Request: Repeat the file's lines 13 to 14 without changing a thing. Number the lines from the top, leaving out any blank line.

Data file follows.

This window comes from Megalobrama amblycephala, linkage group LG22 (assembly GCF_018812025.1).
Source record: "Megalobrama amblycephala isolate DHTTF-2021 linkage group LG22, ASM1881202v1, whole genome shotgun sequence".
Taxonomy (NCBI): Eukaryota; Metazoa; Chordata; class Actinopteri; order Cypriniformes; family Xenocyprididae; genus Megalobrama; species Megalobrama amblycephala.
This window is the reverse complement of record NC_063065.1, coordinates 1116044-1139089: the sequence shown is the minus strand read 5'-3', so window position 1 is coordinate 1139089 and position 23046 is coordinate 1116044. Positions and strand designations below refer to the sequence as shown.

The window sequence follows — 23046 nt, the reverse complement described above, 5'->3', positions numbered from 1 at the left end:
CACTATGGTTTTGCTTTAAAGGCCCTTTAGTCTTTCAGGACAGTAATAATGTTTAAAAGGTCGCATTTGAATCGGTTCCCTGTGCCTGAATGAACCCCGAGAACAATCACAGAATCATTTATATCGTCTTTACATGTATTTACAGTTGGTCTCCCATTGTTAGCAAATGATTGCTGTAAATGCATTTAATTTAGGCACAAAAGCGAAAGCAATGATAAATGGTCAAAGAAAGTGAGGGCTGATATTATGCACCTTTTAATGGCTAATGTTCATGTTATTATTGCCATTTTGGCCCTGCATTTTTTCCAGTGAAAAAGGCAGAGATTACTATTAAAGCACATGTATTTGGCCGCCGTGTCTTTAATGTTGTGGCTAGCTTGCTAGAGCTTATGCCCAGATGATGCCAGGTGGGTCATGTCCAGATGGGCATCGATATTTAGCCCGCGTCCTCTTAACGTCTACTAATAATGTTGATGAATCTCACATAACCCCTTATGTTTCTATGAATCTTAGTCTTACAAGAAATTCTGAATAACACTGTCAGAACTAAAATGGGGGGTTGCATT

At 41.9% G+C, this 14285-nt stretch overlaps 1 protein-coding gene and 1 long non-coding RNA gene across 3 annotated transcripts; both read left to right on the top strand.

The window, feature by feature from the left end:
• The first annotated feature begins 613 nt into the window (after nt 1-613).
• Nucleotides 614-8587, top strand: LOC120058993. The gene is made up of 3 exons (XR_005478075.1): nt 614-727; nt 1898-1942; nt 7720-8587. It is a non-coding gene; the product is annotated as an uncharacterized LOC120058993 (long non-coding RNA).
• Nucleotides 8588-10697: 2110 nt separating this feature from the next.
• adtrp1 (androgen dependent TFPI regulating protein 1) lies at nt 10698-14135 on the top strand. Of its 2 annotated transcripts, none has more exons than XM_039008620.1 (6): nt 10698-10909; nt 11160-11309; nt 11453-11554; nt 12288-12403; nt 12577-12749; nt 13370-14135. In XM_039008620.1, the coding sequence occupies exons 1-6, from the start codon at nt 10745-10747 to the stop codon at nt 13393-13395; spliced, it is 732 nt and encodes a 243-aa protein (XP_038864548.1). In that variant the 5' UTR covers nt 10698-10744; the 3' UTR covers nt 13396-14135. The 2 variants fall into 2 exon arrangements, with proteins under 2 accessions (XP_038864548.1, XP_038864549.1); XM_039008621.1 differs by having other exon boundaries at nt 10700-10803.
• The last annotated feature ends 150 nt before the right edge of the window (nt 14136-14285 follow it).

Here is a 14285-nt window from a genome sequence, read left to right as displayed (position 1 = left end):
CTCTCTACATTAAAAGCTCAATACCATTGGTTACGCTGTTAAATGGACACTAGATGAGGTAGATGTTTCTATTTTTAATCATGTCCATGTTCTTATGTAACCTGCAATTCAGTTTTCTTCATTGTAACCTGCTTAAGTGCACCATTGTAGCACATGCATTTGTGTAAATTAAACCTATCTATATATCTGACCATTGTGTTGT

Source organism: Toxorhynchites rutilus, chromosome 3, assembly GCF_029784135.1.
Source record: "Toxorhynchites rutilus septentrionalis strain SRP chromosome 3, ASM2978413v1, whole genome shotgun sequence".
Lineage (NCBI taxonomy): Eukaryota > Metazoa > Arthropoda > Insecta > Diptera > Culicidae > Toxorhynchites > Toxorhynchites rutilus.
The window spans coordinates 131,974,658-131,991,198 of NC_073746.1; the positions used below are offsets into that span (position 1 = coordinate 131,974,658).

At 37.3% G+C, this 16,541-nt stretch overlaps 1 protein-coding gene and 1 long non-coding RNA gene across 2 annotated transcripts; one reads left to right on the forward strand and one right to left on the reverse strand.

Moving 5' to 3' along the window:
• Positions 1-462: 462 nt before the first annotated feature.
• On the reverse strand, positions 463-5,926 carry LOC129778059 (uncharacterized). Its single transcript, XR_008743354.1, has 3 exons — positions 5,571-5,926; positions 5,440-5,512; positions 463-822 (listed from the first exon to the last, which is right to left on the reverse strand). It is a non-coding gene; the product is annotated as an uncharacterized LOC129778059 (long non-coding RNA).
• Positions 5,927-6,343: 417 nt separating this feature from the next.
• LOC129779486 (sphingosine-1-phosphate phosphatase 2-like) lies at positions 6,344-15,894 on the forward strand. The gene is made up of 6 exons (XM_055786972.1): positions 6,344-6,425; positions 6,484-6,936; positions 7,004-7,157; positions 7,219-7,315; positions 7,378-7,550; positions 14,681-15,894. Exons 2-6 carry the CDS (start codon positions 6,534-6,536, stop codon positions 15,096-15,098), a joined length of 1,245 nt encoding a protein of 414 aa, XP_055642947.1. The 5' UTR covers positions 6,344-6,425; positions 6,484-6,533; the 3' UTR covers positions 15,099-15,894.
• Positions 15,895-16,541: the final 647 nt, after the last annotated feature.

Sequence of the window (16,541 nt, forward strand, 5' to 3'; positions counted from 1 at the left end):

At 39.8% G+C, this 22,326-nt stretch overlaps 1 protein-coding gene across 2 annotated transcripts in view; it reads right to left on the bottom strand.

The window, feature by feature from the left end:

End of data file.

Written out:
• The last annotated feature ends 150 nt before the right edge of the window (nt 14136-14285 follow it).

Here is a 14285-nt window from a genome sequence, read left to right as displayed (position 1 = left end):